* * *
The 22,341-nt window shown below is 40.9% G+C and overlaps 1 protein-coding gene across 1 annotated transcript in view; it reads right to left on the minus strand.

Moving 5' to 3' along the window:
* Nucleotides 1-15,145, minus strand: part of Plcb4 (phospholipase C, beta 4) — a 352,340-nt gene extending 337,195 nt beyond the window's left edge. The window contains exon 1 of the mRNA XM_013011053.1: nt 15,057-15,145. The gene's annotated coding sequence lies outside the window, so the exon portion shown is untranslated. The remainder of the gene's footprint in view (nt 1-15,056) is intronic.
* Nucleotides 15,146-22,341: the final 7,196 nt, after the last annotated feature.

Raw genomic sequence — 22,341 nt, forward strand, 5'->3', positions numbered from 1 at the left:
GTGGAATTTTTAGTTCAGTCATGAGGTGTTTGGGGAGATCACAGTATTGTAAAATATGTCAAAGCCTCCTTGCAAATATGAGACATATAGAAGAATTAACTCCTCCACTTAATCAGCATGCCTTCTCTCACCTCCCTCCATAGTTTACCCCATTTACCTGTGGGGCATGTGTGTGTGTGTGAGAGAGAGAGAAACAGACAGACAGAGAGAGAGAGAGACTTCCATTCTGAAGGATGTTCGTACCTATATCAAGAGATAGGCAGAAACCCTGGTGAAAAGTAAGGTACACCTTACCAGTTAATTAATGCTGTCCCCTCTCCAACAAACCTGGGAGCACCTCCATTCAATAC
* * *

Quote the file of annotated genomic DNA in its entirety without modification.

The 22,341-nt window shown below is 40.9% G+C and overlaps 1 protein-coding gene across 1 annotated transcript in view; it reads right to left on the minus strand.

Moving 5' to 3' along the window:
* Nucleotides 1-15,145, minus strand: part of Plcb4 (phospholipase C, beta 4) — a 352,340-nt gene extending 337,195 nt beyond the window's left edge. The window contains exon 1 of the mRNA XM_013011053.1: nt 15,057-15,145. The gene's annotated coding sequence lies outside the window, so the exon portion shown is untranslated. The remainder of the gene's footprint in view (nt 1-15,056) is intronic.
* Nucleotides 15,146-22,341: the final 7,196 nt, after the last annotated feature.

Raw genomic sequence — 22,341 nt, forward strand, 5'->3', positions numbered from 1 at the left:
GTGGAATTTTTAGTTCAGTCATGAGGTGTTTGGGGAGATCACAGTATTGTAAAATATGTCAAAGCCTCCTTGCAAATATGAGACATATAGAAGAATTAACTCCTCCACTTAATCAGCATGCCTTCTCTCACCTCCCTCCATAGTTTACCCCATTTACCTGTGGGGCATGTGTGTGTGTGTGAGAGAGAGAGAAACAGACAGACAGAGAGAGAGAGAGACTTCCATTCTGAAGGATGTTCGTACCTATATCAAGAGATAGGCAGAAACCCTGGTGAAAAGTAAGGTACACCTTACCAGTTAATTAATGCTGTCCCCTCTCCAACAAACCTGGGAGCACCTCCATTCAATAC